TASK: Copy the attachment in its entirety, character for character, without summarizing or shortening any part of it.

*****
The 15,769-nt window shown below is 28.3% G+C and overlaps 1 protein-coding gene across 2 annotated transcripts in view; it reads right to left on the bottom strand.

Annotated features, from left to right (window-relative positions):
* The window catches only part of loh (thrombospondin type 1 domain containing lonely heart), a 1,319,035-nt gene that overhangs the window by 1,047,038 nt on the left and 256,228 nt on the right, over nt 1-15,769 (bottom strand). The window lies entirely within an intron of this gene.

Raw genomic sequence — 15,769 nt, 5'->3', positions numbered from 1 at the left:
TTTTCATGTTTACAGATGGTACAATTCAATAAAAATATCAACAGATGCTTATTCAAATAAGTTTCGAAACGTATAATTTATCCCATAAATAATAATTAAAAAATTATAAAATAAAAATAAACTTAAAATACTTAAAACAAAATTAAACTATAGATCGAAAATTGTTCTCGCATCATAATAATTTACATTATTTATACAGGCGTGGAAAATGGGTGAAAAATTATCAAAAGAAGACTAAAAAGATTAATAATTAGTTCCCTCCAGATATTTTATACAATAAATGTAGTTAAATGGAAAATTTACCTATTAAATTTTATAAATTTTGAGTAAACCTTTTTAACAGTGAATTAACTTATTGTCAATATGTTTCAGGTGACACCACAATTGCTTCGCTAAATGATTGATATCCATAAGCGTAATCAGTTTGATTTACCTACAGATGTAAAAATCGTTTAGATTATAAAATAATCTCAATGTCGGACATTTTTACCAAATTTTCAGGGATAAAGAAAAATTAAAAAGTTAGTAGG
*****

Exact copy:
The 15,769-nt window shown below is 28.3% G+C and overlaps 1 protein-coding gene across 2 annotated transcripts in view; it reads right to left on the bottom strand.

Annotated features, from left to right (window-relative positions):
* The window catches only part of loh (thrombospondin type 1 domain containing lonely heart), a 1,319,035-nt gene that overhangs the window by 1,047,038 nt on the left and 256,228 nt on the right, over nt 1-15,769 (bottom strand). The window lies entirely within an intron of this gene.

Raw genomic sequence — 15,769 nt, 5'->3', positions numbered from 1 at the left:
TTTTCATGTTTACAGATGGTACAATTCAATAAAAATATCAACAGATGCTTATTCAAATAAGTTTCGAAACGTATAATTTATCCCATAAATAATAATTAAAAAATTATAAAATAAAAATAAACTTAAAATACTTAAAACAAAATTAAACTATAGATCGAAAATTGTTCTCGCATCATAATAATTTACATTATTTATACAGGCGTGGAAAATGGGTGAAAAATTATCAAAAGAAGACTAAAAAGATTAATAATTAGTTCCCTCCAGATATTTTATACAATAAATGTAGTTAAATGGAAAATTTACCTATTAAATTTTATAAATTTTGAGTAAACCTTTTTAACAGTGAATTAACTTATTGTCAATATGTTTCAGGTGACACCACAATTGCTTCGCTAAATGATTGATATCCATAAGCGTAATCAGTTTGATTTACCTACAGATGTAAAAATCGTTTAGATTATAAAATAATCTCAATGTCGGACATTTTTACCAAATTTTCAGGGATAAAGAAAAATTAAAAAGTTAGTAGG